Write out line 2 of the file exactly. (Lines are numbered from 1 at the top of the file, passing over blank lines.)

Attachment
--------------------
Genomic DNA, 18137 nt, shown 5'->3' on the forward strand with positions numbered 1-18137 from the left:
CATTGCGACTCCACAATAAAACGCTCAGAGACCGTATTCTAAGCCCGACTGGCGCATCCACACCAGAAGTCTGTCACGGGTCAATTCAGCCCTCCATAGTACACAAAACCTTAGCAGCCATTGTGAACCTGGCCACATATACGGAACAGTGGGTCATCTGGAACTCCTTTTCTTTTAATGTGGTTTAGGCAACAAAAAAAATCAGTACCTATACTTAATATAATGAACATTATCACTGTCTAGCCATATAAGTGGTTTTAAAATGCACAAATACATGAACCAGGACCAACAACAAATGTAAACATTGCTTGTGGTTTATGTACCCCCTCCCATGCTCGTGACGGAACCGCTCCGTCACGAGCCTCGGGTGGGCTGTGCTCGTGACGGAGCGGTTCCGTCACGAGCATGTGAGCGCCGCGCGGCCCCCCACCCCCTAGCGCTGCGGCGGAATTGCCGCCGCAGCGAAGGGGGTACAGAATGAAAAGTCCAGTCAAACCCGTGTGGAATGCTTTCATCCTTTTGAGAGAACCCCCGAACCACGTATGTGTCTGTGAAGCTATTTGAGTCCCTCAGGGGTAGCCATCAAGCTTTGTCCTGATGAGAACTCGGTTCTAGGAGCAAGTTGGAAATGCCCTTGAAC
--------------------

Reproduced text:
CATTGCGACTCCACAATAAAACGCTCAGAGACCGTATTCTAAGCCCGACTGGCGCATCCACACCAGAAGTCTGTCACGGGTCAATTCAGCCCTCCATAGTACACAAAACCTTAGCAGCCATTGTGAACCTGGCCACATATACGGAACAGTGGGTCATCTGGAACTCCTTTTCTTTTAATGTGGTTTAGGCAACAAAAAAAATCAGTACCTATACTTAATATAATGAACATTATCACTGTCTAGCCATATAAGTGGTTTTAAAATGCACAAATACATGAACCAGGACCAACAACAAATGTAAACATTGCTTGTGGTTTATGTACCCCCTCCCATGCTCGTGACGGAACCGCTCCGTCACGAGCCTCGGGTGGGCTGTGCTCGTGACGGAGCGGTTCCGTCACGAGCATGTGAGCGCCGCGCGGCCCCCCACCCCCTAGCGCTGCGGCGGAATTGCCGCCGCAGCGAAGGGGGTACAGAATGAAAAGTCCAGTCAAACCCGTGTGGAATGCTTTCATCCTTTTGAGAGAACCCCCGAACCACGTATGTGTCTGTGAAGCTATTTGAGTCCCTCAGGGGTAGCCATCAAGCTTTGTCCTGATGAGAACTCGGTTCTAGGAGCAAGTTGGAAATGCCCTTGAAC